Carpe Diem

Zillow: US home prices gained 4.7% annually and 1.2% monthly in October, largest increases in more than 6 years

Today’s report from Zillow Real Estate Research on October home prices:

Zillow’s October Real Estate Market Reports, released today, show that national home values rose 1.1% from September to October to $155,400 (Figure 1). This is the largest monthly increase since August 2005 when home values rose 1.2% month-over-month. October 2012 marks the 12th consecutive month of home value appreciation, further evidence of a durable housing market recovery. On a year-over-year basis, home values were up by 4.7% (see chart above) in October 2012 – a rate of annual appreciation we haven’t seen since September of 2006, before the peak of the housing bubble.

The Zillow Home Value Forecast, which is now available on a monthly basis, calls for 1.5% appreciation nationally from October 2012 to October 2013. Most markets have already hit a bottom and 40 out of the 256 markets covered are forecasted to experience home value appreciation of 3% or higher.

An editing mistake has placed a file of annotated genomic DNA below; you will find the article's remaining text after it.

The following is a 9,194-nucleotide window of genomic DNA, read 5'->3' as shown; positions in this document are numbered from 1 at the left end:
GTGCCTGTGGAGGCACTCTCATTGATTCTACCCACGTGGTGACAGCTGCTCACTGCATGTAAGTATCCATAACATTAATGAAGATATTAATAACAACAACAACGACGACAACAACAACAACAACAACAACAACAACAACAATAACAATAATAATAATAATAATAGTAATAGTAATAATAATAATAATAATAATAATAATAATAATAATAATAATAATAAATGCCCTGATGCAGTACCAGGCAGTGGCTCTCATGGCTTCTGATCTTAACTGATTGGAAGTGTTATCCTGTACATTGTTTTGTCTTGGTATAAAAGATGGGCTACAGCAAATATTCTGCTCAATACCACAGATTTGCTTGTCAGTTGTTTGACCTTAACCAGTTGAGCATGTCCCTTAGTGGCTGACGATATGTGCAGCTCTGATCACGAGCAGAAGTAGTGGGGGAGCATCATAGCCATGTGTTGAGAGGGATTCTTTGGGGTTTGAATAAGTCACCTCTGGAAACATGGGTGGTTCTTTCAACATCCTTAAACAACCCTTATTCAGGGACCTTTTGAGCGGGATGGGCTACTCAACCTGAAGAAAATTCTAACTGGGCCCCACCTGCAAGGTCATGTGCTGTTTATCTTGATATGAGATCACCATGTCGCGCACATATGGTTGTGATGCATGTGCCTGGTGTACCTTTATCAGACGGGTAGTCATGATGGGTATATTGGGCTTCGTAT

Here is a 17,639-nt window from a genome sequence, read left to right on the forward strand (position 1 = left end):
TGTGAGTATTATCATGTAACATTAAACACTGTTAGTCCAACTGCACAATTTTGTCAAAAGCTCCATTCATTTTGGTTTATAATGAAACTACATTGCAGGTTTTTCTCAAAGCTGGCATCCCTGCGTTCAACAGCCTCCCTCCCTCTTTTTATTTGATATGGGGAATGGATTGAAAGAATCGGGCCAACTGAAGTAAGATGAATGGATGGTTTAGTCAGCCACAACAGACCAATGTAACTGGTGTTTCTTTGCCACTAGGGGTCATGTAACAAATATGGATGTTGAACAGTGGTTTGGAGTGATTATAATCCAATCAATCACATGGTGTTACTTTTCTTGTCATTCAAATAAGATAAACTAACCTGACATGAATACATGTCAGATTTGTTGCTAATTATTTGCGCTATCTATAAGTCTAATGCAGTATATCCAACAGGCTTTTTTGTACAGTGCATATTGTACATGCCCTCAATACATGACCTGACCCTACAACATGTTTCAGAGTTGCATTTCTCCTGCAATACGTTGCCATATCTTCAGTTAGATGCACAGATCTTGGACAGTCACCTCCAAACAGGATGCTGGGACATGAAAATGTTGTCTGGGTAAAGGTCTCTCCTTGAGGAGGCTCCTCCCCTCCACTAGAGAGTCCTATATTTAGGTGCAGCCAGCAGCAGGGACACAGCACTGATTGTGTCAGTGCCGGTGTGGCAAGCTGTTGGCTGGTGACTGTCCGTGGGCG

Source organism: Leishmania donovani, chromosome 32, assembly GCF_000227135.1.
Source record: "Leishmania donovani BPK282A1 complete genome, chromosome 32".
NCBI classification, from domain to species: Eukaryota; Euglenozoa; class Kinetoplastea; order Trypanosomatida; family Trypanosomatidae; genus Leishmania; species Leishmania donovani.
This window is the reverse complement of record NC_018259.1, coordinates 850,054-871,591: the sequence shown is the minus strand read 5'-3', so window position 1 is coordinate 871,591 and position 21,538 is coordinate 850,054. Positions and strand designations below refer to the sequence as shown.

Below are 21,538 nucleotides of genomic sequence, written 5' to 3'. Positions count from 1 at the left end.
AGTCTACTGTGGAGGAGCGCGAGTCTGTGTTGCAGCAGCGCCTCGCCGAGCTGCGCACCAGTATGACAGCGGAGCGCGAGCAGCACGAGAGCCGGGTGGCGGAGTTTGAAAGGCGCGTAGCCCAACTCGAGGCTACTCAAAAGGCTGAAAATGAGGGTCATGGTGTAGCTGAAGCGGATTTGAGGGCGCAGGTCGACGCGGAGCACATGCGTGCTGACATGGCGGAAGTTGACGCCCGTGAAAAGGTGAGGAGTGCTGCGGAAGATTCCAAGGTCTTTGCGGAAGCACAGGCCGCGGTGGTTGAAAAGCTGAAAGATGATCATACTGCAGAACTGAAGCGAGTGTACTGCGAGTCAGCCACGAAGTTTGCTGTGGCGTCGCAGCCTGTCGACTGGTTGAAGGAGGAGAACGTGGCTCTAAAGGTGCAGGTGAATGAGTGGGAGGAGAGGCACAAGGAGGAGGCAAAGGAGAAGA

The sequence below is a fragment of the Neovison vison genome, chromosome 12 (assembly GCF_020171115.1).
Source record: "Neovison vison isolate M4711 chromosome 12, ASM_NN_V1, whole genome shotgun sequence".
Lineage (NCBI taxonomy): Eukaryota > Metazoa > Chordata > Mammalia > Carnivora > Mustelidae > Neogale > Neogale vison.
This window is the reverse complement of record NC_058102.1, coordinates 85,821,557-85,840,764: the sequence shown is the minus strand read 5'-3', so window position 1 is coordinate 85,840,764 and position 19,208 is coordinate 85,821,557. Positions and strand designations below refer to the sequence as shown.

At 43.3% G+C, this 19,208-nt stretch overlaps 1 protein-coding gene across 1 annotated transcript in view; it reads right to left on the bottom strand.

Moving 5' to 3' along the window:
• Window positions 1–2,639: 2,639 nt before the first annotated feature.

Note: The Zillow Home Value Index is the median Zestimate valuation for a given geographic area on a given day and includes the value of all single-family residences, condominiums and cooperatives, regardless of whether they sold within a given period. The ZHVI at the national level is calculated as the median Zestimate of all homes in the US.

For an analysis of how the Zillow Home Value Index compares to the Case-Shiller Home Price Indexes, and why the ZHVI may have some advantages because of its greater coverage and use of higher frequency data than Case-Shiller, go here.

2 thoughts on “Zillow: US home prices gained 4.7% annually and 1.2% monthly in October, largest increases in more than 6 years

  1. The entire sector depends of the Fed’s purchase of mortgage backed securities to continue, on the lowering of mortgage rates, and on FHA being able to give out loans to those that do not qualify for them. That is not a healthy market no matter how the ‘professionals’ who profit from it portray the data.

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